Jarod Griess and his Sutton Life Magazine provide a monthly forum to tell some aspect of Sutton’s story. Our weekly column in the Clay County News, while not focused just on Sutton, gives us the opportunity to relate some slice of county life 25, 50, 75 and 100 years before the current week. Each article and column has slices of the past but collectively over almost six years we’ve resurrected and accumulated a lot of information that otherwise would be lost.
We've not ignored technology. This blog is approaching 300 postings related to Sutton’s history as I write this. The metric for blog use is the pageview. We’ve recorded more than 55,000 of those and are currently averaging about 60 per day. Most visitors are from the U.S. but we don’t fully understand more than a thousand visits each from Germany, France, China, Ukraine and Russia. We’ll soon have a thousand each from Canada and the U.K. too. It is a World Wide Web.
And we have a twitter account and a facebook page neither real active, but track those down and join us.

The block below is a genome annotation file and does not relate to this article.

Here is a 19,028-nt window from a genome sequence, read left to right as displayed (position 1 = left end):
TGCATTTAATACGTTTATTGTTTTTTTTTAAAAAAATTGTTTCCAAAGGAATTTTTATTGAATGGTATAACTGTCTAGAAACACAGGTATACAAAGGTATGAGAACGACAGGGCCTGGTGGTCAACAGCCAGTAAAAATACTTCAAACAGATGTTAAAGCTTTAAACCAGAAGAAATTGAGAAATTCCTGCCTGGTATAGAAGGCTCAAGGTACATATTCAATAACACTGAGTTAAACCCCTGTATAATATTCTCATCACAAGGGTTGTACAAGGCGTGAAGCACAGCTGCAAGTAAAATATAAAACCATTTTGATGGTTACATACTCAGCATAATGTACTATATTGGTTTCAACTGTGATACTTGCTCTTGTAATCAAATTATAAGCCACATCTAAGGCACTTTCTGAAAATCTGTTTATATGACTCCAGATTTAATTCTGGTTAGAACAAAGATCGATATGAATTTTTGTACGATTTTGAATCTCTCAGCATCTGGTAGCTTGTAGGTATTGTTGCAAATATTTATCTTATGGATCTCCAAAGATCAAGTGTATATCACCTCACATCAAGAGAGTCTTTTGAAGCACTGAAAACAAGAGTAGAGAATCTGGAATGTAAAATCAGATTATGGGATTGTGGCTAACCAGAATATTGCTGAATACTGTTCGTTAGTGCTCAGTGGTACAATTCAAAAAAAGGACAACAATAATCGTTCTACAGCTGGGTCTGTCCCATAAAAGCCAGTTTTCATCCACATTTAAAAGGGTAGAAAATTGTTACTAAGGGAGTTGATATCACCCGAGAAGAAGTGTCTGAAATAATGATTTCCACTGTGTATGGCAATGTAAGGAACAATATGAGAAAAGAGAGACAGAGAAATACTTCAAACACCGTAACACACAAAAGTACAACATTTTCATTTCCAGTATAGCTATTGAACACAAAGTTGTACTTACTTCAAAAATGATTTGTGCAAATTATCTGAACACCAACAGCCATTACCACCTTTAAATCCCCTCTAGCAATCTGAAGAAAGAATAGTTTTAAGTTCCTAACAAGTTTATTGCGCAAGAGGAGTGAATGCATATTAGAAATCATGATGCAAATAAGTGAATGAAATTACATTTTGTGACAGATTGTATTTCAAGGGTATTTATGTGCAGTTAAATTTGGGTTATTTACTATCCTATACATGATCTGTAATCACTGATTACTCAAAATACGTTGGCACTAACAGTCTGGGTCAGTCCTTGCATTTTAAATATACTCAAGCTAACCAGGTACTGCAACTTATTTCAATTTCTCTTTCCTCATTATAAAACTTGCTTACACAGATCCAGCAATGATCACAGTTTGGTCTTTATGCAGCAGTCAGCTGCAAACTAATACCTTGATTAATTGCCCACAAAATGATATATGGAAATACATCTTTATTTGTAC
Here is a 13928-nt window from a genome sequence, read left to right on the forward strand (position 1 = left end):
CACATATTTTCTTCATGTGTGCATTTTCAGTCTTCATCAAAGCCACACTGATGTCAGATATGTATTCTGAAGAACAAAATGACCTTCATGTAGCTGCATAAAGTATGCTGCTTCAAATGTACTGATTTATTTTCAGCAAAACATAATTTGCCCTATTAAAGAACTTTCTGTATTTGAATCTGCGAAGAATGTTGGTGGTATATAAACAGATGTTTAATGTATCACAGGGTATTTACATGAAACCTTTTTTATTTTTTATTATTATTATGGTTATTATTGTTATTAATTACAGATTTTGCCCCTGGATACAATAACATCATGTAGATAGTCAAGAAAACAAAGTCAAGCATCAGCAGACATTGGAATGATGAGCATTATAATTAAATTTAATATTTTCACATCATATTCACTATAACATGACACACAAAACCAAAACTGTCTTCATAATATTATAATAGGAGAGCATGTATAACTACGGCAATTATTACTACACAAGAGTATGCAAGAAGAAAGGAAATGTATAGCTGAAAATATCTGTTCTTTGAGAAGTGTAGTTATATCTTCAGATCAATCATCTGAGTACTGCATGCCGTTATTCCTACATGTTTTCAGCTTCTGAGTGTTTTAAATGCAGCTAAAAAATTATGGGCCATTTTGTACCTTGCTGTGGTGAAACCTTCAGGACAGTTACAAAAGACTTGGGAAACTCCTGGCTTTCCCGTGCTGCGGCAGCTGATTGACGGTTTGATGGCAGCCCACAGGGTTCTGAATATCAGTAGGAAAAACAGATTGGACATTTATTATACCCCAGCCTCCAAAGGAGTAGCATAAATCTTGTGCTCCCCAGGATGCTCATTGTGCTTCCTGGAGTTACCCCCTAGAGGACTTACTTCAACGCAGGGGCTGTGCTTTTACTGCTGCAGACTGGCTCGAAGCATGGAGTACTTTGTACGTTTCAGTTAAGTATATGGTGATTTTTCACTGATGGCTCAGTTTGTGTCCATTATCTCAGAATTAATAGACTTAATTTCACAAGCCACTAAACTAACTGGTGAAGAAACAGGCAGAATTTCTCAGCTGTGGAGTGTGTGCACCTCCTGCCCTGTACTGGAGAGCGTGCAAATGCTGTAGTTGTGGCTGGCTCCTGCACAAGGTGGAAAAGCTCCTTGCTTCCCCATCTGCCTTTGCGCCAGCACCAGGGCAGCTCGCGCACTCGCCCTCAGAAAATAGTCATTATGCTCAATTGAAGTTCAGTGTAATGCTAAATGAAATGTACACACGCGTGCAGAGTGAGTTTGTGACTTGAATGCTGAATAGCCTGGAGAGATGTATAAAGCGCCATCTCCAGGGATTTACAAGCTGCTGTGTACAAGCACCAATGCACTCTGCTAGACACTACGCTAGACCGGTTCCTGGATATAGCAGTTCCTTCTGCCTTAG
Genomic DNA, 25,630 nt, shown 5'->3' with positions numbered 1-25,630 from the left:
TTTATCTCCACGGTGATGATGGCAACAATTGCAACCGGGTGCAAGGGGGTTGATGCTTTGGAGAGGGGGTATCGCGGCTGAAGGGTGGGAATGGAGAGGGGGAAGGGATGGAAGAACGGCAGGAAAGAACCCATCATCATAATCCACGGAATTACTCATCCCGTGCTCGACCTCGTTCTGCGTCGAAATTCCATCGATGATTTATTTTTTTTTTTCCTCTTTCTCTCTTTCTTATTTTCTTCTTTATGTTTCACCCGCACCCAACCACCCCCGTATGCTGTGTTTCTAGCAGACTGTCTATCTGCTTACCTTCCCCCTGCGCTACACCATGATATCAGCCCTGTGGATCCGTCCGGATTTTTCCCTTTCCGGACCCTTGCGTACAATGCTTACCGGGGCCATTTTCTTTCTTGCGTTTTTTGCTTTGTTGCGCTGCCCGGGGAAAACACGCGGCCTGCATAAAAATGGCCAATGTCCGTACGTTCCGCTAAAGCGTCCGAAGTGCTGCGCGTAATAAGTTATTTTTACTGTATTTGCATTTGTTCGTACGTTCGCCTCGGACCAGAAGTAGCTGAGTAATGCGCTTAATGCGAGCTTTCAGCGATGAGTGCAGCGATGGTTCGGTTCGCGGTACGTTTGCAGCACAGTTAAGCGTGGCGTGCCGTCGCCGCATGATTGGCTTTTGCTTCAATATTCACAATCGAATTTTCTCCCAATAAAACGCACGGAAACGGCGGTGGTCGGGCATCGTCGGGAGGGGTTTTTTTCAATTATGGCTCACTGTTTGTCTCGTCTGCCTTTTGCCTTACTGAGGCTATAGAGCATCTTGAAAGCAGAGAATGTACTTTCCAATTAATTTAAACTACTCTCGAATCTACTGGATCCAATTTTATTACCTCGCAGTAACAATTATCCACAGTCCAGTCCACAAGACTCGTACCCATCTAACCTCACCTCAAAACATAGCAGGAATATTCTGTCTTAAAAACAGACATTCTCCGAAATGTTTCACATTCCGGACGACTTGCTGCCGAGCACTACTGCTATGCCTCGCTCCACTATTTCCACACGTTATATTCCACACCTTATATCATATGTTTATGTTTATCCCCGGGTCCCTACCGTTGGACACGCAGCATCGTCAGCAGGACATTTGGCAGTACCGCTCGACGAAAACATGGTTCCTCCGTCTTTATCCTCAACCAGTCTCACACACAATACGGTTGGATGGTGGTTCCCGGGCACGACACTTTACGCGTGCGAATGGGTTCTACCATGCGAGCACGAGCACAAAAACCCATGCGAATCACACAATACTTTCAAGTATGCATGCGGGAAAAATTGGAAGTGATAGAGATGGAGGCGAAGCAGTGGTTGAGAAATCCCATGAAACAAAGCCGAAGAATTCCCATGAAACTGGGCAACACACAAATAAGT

We try to show our smiling faces in public forums: Sutton Showcase, Dugout Days’ Kuchen Contest and parade and at the Filling Station Restoration for the Parade of Lights.
Our publications and online presence lead to queries from afar. Calls to city hall, the library,
newspaper or schools concerning Sutton’s past generally get
forwarded our way. The most common topic is family history. Descendants of
early Sutton residents look for someone local to help with their family
research. This can be one of the more satisfying roles we play. Callers are
very appreciative of this help – it’s exactly why they called and we have some
long-term continuing contacts as a result.
|Retrieving old newspaper ads gives|
a glimpse into life in years past.
Genealogy research led to our contributions to the online data base at findagrave.com where we posted photos of local gravestones and continue to add to family connections on that site.